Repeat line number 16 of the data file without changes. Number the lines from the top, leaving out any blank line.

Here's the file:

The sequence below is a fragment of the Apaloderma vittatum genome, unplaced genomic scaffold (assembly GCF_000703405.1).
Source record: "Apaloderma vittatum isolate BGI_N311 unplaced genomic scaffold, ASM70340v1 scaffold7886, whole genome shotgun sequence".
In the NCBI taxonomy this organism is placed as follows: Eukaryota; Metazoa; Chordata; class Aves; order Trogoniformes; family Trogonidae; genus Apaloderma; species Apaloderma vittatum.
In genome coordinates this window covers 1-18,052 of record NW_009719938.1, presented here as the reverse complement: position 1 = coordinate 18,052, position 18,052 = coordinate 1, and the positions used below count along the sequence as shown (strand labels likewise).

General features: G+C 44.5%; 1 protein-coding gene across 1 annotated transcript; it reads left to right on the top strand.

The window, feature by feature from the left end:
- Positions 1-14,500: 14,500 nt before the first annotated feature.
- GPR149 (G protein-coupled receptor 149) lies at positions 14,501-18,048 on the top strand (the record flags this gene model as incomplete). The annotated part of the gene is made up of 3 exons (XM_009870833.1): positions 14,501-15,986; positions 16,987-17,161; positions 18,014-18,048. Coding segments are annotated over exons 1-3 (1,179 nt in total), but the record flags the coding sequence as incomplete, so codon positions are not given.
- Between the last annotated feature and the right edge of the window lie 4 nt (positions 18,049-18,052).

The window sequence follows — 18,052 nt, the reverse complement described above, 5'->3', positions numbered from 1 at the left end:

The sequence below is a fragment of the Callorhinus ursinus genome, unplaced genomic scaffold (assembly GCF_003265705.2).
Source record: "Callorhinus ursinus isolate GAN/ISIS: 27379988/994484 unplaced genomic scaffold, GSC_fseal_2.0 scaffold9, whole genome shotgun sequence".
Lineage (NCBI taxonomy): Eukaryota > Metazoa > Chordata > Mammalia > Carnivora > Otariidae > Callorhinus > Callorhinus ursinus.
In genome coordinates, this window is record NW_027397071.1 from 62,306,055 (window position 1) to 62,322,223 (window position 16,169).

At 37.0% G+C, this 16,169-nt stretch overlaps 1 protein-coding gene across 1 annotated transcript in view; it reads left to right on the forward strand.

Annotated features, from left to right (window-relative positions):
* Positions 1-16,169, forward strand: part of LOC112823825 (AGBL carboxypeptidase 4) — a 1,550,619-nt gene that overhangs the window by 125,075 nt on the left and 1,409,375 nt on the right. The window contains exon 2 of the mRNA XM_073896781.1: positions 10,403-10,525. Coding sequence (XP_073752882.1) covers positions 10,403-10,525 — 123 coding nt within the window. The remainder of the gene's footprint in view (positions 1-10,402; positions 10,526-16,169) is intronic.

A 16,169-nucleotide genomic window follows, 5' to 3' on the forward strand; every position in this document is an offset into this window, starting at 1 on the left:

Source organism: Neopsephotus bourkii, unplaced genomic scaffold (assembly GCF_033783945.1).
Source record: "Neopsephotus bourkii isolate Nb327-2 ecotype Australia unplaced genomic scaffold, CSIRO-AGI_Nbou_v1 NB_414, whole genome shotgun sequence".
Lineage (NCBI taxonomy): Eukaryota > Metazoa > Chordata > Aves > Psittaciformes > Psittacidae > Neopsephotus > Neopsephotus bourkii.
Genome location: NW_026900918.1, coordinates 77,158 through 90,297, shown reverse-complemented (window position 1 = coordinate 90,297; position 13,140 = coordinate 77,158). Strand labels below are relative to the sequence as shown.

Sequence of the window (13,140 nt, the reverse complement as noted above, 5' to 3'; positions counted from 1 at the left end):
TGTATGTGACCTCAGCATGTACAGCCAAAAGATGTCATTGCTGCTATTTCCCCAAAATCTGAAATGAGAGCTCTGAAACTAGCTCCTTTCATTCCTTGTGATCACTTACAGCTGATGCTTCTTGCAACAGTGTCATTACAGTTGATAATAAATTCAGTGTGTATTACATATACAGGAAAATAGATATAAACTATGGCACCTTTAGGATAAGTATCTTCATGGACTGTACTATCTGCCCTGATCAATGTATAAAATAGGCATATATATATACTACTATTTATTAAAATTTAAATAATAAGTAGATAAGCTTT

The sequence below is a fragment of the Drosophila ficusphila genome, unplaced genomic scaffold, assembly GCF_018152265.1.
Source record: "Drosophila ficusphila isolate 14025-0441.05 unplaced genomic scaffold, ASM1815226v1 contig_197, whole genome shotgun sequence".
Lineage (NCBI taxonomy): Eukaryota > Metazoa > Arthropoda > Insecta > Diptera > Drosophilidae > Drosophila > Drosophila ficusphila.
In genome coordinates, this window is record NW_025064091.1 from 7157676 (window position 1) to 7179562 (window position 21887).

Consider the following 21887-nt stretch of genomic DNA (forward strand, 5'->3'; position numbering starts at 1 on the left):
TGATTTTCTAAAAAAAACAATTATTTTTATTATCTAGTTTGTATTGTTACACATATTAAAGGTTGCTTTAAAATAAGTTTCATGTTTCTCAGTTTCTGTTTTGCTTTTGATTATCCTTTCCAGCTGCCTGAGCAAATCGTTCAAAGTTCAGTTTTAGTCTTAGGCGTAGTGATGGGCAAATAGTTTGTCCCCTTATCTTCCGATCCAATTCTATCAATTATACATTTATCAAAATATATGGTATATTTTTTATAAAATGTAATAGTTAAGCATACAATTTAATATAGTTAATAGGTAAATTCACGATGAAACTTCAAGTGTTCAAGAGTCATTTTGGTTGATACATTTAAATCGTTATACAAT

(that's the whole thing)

Annotated features, from left to right (window-relative positions):